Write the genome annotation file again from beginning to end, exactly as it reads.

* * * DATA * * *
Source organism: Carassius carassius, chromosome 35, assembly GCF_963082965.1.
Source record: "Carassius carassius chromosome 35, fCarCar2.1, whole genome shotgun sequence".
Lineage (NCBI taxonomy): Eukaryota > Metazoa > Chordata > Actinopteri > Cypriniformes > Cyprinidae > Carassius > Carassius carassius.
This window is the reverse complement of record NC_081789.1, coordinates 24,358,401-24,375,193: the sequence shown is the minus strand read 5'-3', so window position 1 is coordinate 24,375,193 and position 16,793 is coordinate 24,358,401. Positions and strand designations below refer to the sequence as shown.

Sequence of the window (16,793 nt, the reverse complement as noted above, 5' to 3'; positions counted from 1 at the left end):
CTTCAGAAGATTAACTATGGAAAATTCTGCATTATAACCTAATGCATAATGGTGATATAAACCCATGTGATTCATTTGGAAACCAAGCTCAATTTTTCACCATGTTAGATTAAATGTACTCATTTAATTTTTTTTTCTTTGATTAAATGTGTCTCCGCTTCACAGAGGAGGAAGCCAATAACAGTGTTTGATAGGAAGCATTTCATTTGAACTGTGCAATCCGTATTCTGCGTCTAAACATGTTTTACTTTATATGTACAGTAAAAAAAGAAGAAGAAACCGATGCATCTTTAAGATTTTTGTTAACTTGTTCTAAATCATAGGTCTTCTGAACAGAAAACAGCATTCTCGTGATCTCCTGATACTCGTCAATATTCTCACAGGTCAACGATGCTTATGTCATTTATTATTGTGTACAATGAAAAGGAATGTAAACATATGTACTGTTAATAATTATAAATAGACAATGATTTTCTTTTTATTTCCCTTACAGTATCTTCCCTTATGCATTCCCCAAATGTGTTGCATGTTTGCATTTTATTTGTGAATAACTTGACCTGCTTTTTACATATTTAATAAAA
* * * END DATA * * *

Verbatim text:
Source organism: Carassius carassius, chromosome 35, assembly GCF_963082965.1.
Source record: "Carassius carassius chromosome 35, fCarCar2.1, whole genome shotgun sequence".
Lineage (NCBI taxonomy): Eukaryota > Metazoa > Chordata > Actinopteri > Cypriniformes > Cyprinidae > Carassius > Carassius carassius.
This window is the reverse complement of record NC_081789.1, coordinates 24,358,401-24,375,193: the sequence shown is the minus strand read 5'-3', so window position 1 is coordinate 24,375,193 and position 16,793 is coordinate 24,358,401. Positions and strand designations below refer to the sequence as shown.

Sequence of the window (16,793 nt, the reverse complement as noted above, 5' to 3'; positions counted from 1 at the left end):
CTTCAGAAGATTAACTATGGAAAATTCTGCATTATAACCTAATGCATAATGGTGATATAAACCCATGTGATTCATTTGGAAACCAAGCTCAATTTTTCACCATGTTAGATTAAATGTACTCATTTAATTTTTTTTTCTTTGATTAAATGTGTCTCCGCTTCACAGAGGAGGAAGCCAATAACAGTGTTTGATAGGAAGCATTTCATTTGAACTGTGCAATCCGTATTCTGCGTCTAAACATGTTTTACTTTATATGTACAGTAAAAAAAGAAGAAGAAACCGATGCATCTTTAAGATTTTTGTTAACTTGTTCTAAATCATAGGTCTTCTGAACAGAAAACAGCATTCTCGTGATCTCCTGATACTCGTCAATATTCTCACAGGTCAACGATGCTTATGTCATTTATTATTGTGTACAATGAAAAGGAATGTAAACATATGTACTGTTAATAATTATAAATAGACAATGATTTTCTTTTTATTTCCCTTACAGTATCTTCCCTTATGCATTCCCCAAATGTGTTGCATGTTTGCATTTTATTTGTGAATAACTTGACCTGCTTTTTACATATTTAATAAAA